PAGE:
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Avaya and Virtualizing Call Processing

Some more interesting comms and virtualization news in this week's announcement of Avaya Aura System Platform. Like the Aspect and Mitel support for VMware I wrote about last week, System Platform uses a hypervisor to combine communications software currently requiring separate servers onto a single hardware platform. Less server hardware equates to less expensive communications solutions, as well as easier maintenance and management.There are many facets to this announcement, but two in particular I'd like to draw NoJitter readers' attention to. First, Avaya is proposing to run call control--call processing and Communication Manager's ancillary voice messaging, SIP services and other IP PBX software--on partitions in a virtualized server environment. This is fundamentally different from the Aspect and--at least for now--Mitel virtualization solutions, which are more focused around the companies' application software. At first I thought this marked a significant advancement in Citrix's virtualization technology. To date I've not seen real-time communications applications run with it, since I/O issues have traditionally prevented this. But it turns out IT departments cannot simply take Xen and run Avaya's communications software with it. Avaya has made certain enhancements to Xen that allow it to support real-time apps, and this hardened version of the hypervisor is only available with the System Platform appliance. Mitel's been doing something similar with VMware, tweaking its hypervisor so it can support the Mitel 3300 call control software.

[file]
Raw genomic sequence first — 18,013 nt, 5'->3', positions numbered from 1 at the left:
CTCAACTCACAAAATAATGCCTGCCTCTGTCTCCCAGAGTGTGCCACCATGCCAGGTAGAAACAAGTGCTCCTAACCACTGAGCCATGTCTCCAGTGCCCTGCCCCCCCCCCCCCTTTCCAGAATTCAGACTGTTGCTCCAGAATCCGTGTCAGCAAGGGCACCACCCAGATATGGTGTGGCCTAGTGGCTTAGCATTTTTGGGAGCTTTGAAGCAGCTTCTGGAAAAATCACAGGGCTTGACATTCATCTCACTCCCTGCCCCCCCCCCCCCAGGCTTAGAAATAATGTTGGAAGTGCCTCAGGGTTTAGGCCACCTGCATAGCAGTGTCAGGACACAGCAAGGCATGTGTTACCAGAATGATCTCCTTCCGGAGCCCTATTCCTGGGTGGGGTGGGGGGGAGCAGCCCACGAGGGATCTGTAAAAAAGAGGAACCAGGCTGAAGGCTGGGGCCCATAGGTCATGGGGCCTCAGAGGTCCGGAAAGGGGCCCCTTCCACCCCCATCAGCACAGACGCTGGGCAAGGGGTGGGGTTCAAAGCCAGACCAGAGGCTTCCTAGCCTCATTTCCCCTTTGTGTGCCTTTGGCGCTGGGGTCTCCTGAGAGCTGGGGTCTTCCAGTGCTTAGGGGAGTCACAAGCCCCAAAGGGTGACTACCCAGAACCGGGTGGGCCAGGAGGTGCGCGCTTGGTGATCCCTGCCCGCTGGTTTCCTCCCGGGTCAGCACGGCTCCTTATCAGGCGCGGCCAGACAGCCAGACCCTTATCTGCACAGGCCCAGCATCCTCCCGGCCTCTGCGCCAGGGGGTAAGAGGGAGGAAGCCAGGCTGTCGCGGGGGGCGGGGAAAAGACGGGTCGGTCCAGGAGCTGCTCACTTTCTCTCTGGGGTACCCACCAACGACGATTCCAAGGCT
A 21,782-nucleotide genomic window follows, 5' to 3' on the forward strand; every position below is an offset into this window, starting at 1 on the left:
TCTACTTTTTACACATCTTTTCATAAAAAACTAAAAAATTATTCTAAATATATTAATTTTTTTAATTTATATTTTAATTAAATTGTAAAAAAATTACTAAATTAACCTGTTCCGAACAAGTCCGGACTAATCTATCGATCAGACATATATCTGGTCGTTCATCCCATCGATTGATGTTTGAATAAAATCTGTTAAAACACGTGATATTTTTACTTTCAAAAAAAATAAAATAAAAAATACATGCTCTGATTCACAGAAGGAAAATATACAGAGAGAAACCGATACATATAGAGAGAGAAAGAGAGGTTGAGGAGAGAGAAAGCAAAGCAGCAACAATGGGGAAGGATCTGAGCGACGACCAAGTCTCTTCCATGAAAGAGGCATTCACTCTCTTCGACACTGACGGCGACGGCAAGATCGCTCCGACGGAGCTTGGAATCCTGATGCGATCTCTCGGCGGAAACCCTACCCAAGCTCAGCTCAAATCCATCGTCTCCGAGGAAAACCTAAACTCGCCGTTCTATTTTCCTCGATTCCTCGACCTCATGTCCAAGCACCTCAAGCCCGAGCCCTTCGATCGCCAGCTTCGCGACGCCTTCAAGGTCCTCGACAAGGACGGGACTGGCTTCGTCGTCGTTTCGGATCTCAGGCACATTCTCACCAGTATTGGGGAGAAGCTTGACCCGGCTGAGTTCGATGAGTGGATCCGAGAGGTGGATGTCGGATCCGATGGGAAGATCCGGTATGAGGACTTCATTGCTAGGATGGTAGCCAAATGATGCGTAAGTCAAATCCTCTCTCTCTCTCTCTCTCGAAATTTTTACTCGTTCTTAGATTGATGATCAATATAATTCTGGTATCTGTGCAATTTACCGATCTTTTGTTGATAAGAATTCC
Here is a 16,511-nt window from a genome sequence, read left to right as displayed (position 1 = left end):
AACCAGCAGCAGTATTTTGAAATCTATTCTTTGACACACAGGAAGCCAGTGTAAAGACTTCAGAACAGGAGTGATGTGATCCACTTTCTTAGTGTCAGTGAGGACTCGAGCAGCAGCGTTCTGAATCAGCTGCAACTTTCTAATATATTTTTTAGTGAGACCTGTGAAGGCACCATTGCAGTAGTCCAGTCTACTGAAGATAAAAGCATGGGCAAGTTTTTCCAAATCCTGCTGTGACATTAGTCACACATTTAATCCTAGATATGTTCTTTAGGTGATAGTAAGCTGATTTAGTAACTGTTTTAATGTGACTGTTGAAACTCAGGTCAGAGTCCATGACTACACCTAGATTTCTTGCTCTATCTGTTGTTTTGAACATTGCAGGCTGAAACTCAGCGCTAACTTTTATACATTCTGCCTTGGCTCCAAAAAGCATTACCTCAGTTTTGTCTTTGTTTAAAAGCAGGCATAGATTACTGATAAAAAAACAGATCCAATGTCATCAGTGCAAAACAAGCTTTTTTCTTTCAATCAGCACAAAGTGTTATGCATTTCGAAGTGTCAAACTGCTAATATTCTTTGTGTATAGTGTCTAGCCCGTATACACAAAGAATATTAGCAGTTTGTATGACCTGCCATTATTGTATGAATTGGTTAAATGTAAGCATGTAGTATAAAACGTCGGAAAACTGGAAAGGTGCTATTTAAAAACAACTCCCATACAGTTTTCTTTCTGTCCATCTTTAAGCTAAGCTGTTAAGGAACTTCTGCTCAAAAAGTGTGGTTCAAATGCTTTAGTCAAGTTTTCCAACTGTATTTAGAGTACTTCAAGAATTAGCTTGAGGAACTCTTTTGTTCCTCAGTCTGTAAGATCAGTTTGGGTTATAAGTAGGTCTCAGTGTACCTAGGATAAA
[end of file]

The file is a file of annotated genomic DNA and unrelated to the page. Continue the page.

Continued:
Secondly, Citrix Xen underlying System Platform is only the first hypervisor that Avaya will support. The company plans to eventually run other hypervisors with System Platform as well. This stems from Avaya's use of the Open Virtualization Format which is not dependent on any specific vendors' proprietary virtualization technology. The implication is that Aura System Platform support for VMware could be upcoming, though Avaya is not yet ready to commit to it at this point.

Cisco has a close relationship with VMware and can already run its Unity unified messaging software with the VMware hypervisor. I figure it's only a matter of time before we see more Cisco communications software running in a virtualized server environment. Given that Microsoft owns both its own communications and virtualization technology, the company is likely to start banging these particular rocks together before long unless the relative immaturity of Hyper-V (only released a few months ago) proves an impediment.

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